Squidpunk…It Might Just Be Go-Time?…

Jeff VanderMeer • March 20th, 2010 @ 12:50 pm • News


(NOTE–This is a FAKE cover from an April Fool’s joke. Contributor list NOT actual. NOTHING is actual. Funsies. Funsies, people.)

I’m not at liberty yet to say who’s doing Squidpunk, but it’s looking more and more possible as a trade paperback. (Is it through Ministry of Whimsy? Maaaybe.)

Since this project does seem to be lurching forward once we’ve cleared some other deadlines, what’re your favorite horror or fantasy stories in some way featuring squid, octopi, cuttlefish, or cephalopods in general? From, say, the last 200 years. Just, y’know, because you’ve got nothing better to do…

(PS Finch made it through to round 2 of BSC’s book tourney–go vote against me and take me out of this silly-fest. John Finch would like some rest, thank you very much.)

22 Responses to “Squidpunk…It Might Just Be Go-Time?…”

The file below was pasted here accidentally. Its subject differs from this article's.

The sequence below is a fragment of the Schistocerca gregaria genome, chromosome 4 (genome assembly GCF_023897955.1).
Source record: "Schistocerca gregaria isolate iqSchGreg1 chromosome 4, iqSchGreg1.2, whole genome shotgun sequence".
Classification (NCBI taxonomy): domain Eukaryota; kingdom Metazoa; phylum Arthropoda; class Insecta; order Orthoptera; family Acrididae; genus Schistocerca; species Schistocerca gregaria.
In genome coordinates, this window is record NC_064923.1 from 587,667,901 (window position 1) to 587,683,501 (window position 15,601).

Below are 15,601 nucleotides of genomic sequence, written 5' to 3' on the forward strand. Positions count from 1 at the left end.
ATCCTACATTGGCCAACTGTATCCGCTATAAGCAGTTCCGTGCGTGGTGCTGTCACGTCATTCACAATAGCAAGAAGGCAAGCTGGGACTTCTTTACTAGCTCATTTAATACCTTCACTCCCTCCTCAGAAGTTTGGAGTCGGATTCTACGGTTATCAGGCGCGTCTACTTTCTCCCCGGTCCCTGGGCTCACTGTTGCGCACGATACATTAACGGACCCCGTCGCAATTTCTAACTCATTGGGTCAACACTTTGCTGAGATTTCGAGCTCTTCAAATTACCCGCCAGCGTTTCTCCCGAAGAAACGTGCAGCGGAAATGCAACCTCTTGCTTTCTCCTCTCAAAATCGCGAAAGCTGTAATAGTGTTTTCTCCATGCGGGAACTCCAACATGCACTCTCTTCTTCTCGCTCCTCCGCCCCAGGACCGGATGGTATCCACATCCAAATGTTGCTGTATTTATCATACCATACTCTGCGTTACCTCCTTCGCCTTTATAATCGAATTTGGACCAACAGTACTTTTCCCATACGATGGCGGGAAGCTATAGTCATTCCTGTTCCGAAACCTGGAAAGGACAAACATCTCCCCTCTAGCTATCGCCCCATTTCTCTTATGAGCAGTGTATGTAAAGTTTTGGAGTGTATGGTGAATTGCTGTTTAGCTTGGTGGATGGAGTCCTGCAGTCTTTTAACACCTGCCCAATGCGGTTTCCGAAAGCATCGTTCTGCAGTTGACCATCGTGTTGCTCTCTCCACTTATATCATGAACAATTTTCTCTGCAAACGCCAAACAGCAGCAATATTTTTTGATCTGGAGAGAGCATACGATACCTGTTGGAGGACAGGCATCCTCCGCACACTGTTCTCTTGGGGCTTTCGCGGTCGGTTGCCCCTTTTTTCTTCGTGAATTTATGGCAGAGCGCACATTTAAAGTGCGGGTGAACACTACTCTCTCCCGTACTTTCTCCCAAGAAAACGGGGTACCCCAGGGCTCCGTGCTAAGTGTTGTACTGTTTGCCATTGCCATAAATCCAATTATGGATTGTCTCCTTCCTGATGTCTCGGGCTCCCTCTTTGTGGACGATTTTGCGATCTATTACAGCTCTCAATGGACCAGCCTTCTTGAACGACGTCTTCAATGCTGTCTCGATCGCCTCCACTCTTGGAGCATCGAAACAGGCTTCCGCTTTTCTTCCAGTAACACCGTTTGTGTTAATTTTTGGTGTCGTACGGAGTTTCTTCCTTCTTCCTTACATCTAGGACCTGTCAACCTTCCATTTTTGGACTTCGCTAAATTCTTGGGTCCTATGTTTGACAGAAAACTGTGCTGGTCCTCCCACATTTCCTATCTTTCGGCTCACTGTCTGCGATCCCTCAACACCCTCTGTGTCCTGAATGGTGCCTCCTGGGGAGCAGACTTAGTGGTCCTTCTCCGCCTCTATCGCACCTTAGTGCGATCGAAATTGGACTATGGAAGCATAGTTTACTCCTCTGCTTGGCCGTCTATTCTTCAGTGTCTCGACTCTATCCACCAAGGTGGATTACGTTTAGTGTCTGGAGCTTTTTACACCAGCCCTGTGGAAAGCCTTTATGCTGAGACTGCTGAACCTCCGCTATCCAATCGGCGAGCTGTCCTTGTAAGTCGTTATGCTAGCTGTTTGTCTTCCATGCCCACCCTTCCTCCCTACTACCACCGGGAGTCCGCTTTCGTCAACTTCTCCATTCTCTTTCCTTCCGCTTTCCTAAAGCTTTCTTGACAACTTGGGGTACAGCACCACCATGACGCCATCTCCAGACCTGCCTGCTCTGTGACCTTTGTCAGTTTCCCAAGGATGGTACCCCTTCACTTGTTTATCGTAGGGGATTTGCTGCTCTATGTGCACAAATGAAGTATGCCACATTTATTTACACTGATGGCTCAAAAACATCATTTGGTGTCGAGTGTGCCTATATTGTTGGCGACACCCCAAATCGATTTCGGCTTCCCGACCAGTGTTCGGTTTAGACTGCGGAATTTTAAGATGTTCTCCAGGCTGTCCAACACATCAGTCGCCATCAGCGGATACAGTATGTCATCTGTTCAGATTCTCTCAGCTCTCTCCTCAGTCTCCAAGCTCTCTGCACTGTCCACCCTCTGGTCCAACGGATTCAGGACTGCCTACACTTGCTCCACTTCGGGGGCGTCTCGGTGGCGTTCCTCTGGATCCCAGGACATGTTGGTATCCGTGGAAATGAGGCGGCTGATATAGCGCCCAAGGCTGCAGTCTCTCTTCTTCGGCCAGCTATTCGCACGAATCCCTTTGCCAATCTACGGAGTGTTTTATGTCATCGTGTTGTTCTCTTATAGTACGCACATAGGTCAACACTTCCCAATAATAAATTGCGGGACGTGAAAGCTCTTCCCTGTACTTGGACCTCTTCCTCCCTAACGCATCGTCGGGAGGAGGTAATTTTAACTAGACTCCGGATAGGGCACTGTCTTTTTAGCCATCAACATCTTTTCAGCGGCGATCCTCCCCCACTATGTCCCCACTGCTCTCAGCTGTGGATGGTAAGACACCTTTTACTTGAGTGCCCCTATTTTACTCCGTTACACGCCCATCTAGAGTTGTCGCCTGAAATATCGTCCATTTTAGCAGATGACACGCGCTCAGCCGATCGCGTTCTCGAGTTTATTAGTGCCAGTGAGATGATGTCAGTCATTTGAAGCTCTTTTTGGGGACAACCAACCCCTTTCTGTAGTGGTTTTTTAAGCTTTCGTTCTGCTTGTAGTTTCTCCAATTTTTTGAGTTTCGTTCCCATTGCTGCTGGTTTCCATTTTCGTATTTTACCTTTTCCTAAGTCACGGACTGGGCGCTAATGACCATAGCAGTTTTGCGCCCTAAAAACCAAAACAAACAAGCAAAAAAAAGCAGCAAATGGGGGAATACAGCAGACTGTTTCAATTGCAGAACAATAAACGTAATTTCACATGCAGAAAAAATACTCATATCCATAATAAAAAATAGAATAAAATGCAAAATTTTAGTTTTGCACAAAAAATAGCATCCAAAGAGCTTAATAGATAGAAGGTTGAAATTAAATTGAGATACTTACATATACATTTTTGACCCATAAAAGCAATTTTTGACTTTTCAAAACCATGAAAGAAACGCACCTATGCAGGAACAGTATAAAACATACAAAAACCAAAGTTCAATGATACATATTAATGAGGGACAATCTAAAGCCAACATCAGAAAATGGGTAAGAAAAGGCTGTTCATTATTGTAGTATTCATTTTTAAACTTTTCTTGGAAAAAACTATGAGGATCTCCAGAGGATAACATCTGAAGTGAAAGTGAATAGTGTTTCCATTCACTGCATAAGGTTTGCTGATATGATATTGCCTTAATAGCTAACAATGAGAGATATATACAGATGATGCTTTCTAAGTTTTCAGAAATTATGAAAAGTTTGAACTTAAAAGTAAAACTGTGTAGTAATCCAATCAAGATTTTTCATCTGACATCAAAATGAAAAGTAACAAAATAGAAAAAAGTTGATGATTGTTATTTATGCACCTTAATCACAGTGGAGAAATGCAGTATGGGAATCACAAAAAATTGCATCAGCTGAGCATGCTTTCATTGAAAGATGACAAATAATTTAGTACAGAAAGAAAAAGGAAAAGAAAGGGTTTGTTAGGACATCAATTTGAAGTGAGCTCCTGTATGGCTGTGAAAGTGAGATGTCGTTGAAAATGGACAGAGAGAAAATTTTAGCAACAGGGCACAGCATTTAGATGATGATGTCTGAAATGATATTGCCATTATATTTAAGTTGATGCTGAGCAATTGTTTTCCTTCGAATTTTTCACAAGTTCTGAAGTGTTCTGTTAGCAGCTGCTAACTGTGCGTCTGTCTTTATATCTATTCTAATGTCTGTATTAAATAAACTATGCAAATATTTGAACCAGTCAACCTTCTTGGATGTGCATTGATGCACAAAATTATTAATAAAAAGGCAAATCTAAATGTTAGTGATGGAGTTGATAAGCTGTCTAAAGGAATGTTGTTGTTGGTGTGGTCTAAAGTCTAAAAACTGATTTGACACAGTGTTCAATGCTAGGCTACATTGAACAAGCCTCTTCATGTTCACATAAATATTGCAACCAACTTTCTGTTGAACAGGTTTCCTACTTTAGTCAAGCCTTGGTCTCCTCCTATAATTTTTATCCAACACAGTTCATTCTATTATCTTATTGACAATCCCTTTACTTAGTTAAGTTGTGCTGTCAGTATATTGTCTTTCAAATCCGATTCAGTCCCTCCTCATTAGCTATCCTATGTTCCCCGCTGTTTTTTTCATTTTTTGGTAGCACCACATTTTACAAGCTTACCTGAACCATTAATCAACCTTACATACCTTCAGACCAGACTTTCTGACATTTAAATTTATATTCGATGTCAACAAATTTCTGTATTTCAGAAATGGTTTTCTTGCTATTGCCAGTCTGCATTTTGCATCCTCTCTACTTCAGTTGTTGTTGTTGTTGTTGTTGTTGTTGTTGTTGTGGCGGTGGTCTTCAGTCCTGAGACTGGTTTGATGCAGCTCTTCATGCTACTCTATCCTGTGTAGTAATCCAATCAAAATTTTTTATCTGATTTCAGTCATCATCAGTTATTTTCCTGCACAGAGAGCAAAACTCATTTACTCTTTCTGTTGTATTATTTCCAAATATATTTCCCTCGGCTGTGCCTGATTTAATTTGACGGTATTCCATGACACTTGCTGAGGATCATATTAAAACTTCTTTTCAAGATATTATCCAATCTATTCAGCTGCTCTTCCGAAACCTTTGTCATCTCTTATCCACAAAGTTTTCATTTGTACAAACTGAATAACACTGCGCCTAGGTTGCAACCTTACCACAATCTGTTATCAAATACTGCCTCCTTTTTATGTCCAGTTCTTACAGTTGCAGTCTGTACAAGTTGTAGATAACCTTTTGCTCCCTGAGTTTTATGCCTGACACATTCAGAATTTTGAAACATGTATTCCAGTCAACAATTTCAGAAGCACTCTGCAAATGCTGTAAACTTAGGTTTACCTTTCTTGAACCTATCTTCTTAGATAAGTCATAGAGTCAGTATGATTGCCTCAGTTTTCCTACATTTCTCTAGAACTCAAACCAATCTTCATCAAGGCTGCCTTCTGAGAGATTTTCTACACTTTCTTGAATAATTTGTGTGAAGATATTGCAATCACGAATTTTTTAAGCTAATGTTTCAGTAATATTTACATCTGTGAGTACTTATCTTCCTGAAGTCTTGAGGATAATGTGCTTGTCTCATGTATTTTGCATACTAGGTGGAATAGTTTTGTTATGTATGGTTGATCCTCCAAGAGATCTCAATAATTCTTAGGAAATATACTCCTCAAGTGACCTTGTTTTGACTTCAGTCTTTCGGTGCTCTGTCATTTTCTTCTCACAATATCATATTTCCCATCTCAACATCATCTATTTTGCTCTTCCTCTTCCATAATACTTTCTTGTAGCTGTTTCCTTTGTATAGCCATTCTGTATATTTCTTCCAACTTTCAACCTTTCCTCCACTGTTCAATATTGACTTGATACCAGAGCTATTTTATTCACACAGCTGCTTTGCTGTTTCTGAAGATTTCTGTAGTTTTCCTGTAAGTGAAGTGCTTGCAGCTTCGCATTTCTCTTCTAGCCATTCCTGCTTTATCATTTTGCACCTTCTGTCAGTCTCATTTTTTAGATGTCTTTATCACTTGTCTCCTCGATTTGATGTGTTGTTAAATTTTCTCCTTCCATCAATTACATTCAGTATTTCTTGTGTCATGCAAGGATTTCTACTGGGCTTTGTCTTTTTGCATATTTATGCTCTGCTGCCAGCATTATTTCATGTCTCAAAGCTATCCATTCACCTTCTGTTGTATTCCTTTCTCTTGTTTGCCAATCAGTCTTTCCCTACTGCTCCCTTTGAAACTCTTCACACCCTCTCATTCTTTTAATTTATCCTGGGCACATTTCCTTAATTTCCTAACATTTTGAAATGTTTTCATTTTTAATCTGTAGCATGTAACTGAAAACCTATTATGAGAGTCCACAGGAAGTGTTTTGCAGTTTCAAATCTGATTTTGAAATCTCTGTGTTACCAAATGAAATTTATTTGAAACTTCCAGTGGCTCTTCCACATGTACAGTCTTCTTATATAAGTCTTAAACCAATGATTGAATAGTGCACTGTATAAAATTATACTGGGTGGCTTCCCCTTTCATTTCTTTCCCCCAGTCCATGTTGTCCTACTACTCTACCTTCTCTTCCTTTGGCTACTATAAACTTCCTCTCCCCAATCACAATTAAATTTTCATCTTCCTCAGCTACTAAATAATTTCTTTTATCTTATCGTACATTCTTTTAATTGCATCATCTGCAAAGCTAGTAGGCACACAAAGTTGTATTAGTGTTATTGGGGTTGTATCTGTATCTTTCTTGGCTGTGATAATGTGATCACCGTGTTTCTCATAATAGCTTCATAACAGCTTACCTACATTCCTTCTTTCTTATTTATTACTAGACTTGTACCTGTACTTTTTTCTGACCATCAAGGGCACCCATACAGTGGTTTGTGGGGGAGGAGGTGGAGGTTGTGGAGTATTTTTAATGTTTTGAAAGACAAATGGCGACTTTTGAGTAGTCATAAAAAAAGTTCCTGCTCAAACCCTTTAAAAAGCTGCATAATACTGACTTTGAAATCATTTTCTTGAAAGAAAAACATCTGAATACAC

1. Brendan Connell says:

    Most of my favourite cephy stories are at least a couple thousand years old :(

  2. Jeff VanderMeer says:

    Dr. Black hasn’t really encountered squid or octopoids yet, except on his plate, has he?

  3. Brendan Connell says:

    I am not sure, I would have to ask him….

  4. Steve Burnett says:

    A. C. Clarke’s 1960s short story “The Shining Ones”?

  5. Corey Redekop says:

    Were there any cephalopods in The Shadow Over Innsmouth? Feels like there were.

  6. Saladin says:

    As always, Melville delivers — and, thanks to the public domain, delivers for free! Chapter 59 from Moby Dick:

    Chapter 59 – Squid